Posted on: 11 July 2016 by Mark Howells
ATR has announced its latest market forecast for 40-80 seat turboprops, with 2,800 aircraft deliveries required between 2016 and 2035.
The current in-service fleet in this seat segment is 2,100 aircraft and ATR expects 1,100 of these to still be in service in 2035. One thousand aircraft will be replaced, leaving 1,800 of the aircraft to be delivered to provide growth in the market. The total fleet in 2035 is forecast to be 3,900 turboprops.
Zuzana Hrnkova (pictured), ATR’s vice-president of marketing, explained that the overall growth between 2016 and 2035 represents an 86% increase in the fleet. The split in the deliveries equates to 35% for replacement and 65% for growth.
In the 40-60 seat sector, the 20-year demand is 600 aircraft, compared with 2,200 in the 61-80 seat sector. “Some of these will replace aircraft in the 30-seat category which are due to come out of service. Some airlines will replace with aircraft in the lower seat category, but some will come up to the 40-60 seat category,” Hrnkova remarked.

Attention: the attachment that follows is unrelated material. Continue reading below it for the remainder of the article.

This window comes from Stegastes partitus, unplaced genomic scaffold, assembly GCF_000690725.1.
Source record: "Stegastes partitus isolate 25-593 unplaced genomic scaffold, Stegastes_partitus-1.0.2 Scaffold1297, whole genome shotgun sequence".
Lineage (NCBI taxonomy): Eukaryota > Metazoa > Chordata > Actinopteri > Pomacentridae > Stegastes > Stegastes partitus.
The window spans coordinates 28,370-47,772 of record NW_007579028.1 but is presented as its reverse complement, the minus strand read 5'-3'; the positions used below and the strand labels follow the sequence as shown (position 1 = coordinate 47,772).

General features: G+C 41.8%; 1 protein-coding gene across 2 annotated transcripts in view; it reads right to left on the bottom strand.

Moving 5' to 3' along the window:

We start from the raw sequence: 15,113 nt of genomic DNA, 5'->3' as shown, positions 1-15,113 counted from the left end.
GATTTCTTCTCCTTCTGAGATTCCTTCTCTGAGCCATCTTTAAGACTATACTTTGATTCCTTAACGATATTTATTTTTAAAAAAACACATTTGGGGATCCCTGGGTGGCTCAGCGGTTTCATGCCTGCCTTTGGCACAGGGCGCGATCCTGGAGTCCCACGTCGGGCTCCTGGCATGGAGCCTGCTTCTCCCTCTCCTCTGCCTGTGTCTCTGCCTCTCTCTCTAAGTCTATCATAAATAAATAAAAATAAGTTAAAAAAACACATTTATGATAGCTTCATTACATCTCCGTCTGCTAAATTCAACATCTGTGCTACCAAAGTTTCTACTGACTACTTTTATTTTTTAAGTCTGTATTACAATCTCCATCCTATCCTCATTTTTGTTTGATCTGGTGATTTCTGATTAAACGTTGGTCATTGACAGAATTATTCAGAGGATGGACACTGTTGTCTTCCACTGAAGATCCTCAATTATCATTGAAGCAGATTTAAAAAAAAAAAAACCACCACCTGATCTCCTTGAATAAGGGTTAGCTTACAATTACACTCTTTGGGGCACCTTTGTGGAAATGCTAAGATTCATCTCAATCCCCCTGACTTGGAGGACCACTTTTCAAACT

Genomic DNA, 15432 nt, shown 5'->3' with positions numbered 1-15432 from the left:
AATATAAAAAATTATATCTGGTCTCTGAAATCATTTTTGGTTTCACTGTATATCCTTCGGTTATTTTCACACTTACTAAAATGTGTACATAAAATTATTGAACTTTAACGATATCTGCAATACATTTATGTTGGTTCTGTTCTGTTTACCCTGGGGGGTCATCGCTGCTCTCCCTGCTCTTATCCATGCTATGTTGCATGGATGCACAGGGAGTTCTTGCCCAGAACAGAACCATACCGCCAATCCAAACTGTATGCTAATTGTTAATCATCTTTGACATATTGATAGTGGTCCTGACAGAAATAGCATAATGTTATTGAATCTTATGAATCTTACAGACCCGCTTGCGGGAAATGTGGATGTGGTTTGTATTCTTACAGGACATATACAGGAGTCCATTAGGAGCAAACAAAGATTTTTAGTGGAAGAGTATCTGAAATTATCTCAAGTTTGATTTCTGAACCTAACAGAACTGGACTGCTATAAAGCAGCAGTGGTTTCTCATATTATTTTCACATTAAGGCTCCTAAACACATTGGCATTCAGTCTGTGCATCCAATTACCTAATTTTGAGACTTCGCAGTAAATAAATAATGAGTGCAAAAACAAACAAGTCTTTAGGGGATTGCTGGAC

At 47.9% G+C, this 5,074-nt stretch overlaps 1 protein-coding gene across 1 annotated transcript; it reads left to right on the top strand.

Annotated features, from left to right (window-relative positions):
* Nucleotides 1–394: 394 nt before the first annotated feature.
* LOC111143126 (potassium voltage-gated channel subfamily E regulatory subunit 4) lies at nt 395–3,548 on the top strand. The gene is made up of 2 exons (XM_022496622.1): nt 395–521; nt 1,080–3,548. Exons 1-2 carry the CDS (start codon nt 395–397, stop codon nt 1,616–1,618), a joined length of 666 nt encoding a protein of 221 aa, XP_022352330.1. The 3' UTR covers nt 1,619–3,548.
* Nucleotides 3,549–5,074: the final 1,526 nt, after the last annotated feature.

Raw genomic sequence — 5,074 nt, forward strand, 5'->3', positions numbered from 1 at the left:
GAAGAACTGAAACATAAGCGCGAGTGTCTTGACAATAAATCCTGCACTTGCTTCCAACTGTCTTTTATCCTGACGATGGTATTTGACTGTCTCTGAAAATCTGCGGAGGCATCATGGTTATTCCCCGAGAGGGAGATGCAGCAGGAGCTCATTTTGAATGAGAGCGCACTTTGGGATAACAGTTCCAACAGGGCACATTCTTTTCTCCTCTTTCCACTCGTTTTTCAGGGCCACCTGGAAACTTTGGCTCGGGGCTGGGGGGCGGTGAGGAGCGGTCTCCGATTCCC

Demand for the 3-class version of the ATR 72-600, which the OEM promoted during its #ATR4US American tour recently, is included in the 40-60 seat forecast. This contributes to the potential increase in sales in this seat segment compared with the percentage of sales currently being gained out of total sales by the ATR 42-600, which is approximately 10%.
Hrnkova noted there have been approximately 2,000 new turboprop routes in the past 10 years, while 460 new routes have been opened just with ATR aircraft since 2010. The VP predicts that there will be 3,000 new routes opened in the next 20 years which alone will require 900 turboprops.
The required 2,800 deliveries will translate into an annual production requirement of 140 aircraft a year for all manufacturers. ATR’s own production will reach more than 90 this year, after a record 88 aircraft delivered last year. The current maximum capability at the company’s Toulouse plant is approximately 120 aircraft a year.
Bernie Baldwin, editor, Low-Fare & Regional Airlines/laranews.net